Jamaican Reggae is a product of both R&B and Ska. As was the case with Ska, some have said that Jamaican music was the direct result of bad radio reception. Even though there is no evidence to support this, some have said that Jamaicans would attempt to imitate the R&B and Rock and Roll music on their radios, and their attempts ended up with a distinct beat all unto itself. This was the birth of the Ska genre, which eventually led to Reggae.
Reggae is a mix of upbeat rhythm and African Caribbean music. The first type of reggae, or roots reggae, was used as songs of praise. Some of the songs are about Rastafarian doctrine, a popular religion in Jamaica. Part of this doctrine is the belief of Babylon as a symbol of oppression. There are several reggae songs that are critical of America, which some see as the New Babylon.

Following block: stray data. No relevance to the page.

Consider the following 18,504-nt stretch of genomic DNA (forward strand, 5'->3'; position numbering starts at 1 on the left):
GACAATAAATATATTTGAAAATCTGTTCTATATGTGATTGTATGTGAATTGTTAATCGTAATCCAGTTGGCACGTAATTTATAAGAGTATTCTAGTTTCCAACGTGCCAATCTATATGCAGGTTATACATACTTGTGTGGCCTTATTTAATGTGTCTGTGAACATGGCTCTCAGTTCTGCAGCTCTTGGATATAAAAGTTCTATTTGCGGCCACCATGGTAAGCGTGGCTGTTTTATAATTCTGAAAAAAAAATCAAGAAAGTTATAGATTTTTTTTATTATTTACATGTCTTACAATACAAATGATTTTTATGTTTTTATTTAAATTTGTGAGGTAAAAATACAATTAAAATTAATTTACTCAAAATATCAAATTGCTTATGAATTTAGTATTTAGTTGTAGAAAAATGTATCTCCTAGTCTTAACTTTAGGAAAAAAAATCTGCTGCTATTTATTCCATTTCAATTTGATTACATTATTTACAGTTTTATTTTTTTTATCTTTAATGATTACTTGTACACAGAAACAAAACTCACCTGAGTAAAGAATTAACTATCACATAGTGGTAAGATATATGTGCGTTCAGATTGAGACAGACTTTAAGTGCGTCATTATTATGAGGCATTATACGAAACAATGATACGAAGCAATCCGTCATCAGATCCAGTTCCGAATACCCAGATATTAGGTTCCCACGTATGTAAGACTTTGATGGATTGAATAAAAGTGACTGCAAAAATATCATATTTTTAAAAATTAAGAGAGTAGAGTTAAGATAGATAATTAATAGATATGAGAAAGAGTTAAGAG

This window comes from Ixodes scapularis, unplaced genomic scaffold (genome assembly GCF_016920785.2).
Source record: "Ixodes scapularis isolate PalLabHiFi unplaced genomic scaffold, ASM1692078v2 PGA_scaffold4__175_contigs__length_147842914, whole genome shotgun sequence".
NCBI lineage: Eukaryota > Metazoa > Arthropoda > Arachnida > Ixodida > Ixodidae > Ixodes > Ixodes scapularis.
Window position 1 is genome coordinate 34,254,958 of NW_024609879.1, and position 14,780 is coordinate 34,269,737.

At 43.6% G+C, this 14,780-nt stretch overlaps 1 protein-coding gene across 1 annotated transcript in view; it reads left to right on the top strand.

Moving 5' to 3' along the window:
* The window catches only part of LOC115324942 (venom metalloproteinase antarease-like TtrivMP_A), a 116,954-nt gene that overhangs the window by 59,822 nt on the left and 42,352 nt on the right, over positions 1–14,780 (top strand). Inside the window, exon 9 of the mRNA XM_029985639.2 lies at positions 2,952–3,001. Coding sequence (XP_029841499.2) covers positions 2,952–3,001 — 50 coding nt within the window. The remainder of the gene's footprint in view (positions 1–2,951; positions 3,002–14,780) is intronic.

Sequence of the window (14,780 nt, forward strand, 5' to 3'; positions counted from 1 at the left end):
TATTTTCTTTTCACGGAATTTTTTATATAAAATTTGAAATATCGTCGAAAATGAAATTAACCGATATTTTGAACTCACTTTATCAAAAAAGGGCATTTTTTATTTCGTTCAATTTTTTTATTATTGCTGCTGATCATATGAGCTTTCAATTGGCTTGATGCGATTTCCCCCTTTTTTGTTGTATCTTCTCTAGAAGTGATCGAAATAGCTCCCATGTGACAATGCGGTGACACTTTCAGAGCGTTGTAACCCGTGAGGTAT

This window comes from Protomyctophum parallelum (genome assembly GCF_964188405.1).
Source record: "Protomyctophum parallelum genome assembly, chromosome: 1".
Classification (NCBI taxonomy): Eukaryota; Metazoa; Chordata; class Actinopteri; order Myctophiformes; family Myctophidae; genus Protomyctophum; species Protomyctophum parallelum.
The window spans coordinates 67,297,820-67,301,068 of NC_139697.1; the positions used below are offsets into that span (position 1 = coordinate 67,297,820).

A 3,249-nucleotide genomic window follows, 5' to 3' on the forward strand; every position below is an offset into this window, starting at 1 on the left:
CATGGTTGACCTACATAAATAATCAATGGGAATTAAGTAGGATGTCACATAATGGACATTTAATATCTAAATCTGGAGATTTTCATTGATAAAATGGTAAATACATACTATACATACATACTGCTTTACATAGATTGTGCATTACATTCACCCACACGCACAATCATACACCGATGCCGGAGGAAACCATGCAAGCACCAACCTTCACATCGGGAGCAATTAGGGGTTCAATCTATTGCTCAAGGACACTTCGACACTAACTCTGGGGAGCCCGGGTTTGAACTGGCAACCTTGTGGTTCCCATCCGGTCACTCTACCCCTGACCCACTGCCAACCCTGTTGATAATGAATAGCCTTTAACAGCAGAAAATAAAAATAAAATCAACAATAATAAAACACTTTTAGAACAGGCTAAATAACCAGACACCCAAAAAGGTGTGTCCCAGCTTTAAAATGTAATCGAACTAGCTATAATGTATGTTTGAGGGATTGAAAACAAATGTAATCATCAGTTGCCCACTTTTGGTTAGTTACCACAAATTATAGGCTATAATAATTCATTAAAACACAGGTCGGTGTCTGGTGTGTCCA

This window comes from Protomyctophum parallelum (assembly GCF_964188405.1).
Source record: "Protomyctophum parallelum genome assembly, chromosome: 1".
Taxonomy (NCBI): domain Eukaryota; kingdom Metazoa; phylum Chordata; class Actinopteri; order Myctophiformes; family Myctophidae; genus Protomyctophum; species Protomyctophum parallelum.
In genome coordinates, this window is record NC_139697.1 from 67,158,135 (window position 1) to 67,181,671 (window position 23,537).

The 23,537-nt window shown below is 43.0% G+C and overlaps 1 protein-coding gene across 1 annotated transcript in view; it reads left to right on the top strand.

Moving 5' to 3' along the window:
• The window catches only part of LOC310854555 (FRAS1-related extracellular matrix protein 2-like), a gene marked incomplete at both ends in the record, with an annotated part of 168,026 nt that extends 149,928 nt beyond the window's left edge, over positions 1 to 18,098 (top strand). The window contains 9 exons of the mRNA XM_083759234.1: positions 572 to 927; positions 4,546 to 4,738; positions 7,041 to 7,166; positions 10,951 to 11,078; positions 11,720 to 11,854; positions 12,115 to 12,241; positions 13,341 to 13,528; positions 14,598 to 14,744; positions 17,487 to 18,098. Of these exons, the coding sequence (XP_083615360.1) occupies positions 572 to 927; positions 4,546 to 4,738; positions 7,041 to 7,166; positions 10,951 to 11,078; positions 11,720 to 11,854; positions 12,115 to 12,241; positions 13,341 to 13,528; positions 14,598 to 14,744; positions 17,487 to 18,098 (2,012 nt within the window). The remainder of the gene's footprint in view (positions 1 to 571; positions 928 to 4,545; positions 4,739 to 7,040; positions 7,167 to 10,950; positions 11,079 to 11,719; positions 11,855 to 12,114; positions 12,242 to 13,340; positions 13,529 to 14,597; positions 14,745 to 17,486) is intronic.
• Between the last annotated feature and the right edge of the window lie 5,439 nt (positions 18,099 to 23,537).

One of the most famous Rastafarian performers, Bob Marley, is considered a legend. He was also a huge proponent of marijuana usage, and would even smoke onstage despite the consequences. One of his albums even has him unashamedly smoking a large marijuana joint. Peter Tosh, another reggae singer who died in 1987, was also a huge supporter of marijuana with his song "Legalize It". Other controversies have recently occurred with a branch of reggae called Dancehall, which some have claimed have homophobic lyrics.
In 1982, a group of children re-did a song by The Mighty Diamonds called "Pass The Kouchie", the group changed the word Kouchie, a term for marijuana to "Dutchie" a word for a cooking pot. The Musical Youth song swept the country and was a great hit, as well as a crossover to pop. Yet, despite the popularity and legend of Marley, very little reggae has had pop hit status.